Poor, pitiful Family Care Homes ramp up their lobbying w/ presentations of octogenarians instead of those w/ MENTAL HEALTH CHALLENGES
Dear Lou Wilson, executive director of the N.C Association, Long Term Care Facilities. & Montie (firstname.lastname@example.org, who sent me this article:
Adult care homes come up short
by Lou Wilson
First of all, most of the residents of family care homes are not poor, decrepid, octogenarians, something which is implied by the above pic in the Raleigh News Observer Comment piece.
I can appreciate that Family Care Homes (this is what I attend to in terms of clients I see who have mental health challenges) don't receive enough money in order to:
1. pay their staff
2. provide nutritious & appealing meals for their residents
3. have well trained Supervisors-in-Charge (SIC) for their houses
4. take their residents to at least some of their medical appointments.
This is why I push the residents I see to go into Section 8 housing as is possible. And that is what made me persona non gratis to WNC Homes where I was seeing my clients w/ mental health challenges.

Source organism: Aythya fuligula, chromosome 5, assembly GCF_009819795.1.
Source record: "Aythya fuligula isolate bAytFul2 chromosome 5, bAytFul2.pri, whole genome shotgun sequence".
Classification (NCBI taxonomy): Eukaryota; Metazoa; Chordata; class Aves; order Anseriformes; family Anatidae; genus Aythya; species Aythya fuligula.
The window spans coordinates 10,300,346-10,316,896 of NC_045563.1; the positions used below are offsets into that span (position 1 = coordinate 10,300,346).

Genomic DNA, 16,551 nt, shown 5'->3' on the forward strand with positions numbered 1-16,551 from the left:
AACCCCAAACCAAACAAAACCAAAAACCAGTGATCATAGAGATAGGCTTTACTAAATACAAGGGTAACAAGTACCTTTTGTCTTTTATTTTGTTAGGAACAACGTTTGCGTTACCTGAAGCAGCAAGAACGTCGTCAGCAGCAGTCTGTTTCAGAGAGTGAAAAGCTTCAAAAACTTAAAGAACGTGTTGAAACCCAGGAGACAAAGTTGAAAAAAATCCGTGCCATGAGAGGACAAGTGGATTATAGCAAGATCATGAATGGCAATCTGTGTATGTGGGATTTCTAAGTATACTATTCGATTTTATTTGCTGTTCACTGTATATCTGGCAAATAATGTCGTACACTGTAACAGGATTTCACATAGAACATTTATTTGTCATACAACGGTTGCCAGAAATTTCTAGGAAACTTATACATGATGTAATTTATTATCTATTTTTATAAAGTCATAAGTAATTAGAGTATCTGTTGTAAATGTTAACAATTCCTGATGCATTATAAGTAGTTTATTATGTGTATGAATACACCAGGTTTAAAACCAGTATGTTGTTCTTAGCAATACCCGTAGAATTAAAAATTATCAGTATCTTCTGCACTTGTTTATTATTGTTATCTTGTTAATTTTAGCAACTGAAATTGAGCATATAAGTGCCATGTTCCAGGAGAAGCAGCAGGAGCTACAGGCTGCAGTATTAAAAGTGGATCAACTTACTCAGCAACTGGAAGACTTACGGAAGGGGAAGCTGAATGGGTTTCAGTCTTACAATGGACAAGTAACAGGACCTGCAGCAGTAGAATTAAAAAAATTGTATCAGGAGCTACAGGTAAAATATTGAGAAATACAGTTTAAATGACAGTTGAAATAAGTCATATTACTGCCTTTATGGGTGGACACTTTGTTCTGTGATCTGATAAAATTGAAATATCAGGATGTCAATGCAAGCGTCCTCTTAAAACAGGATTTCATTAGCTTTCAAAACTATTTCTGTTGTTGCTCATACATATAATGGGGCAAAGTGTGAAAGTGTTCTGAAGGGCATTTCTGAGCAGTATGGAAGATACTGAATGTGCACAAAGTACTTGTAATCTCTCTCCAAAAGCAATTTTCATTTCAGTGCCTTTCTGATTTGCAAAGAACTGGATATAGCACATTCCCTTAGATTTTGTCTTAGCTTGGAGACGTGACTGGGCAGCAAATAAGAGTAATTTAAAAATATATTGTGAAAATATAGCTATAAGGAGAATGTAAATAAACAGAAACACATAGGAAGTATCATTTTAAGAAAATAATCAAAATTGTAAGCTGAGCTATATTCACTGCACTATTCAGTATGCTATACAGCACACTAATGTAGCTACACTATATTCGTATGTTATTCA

Oh, but they didn't like me looking in their charts while the resident was sitting by my side (thus obviously a release and as the Supervisor in Charge had given the resident the chart).
Why was it important to look in their charts? To see the medications that had been ordered.
Why was this important? Because I interface w/ the physicians in terms of side effects and benefits of the medications.
Why was it useful for me to see the residents in their homes? Because THEN I could get an accurate view of just how well or how poorly things were going.
What not infrequently happened in this home? strange things happened to the meds as are evident by the non stop firing of the staff.
Do I see my other non Family Care Home residents in THEIR homes? Yes.
What else did I see in looking thru the residents' chart when in the presence of the resident and as per the chart which was given to me by the Supervisor in Charge? The Personal Needs Allowance information and the co-pays which are applied against the $46 or $66 that a resident receives every month after the co-pays have been deducted from the PNA.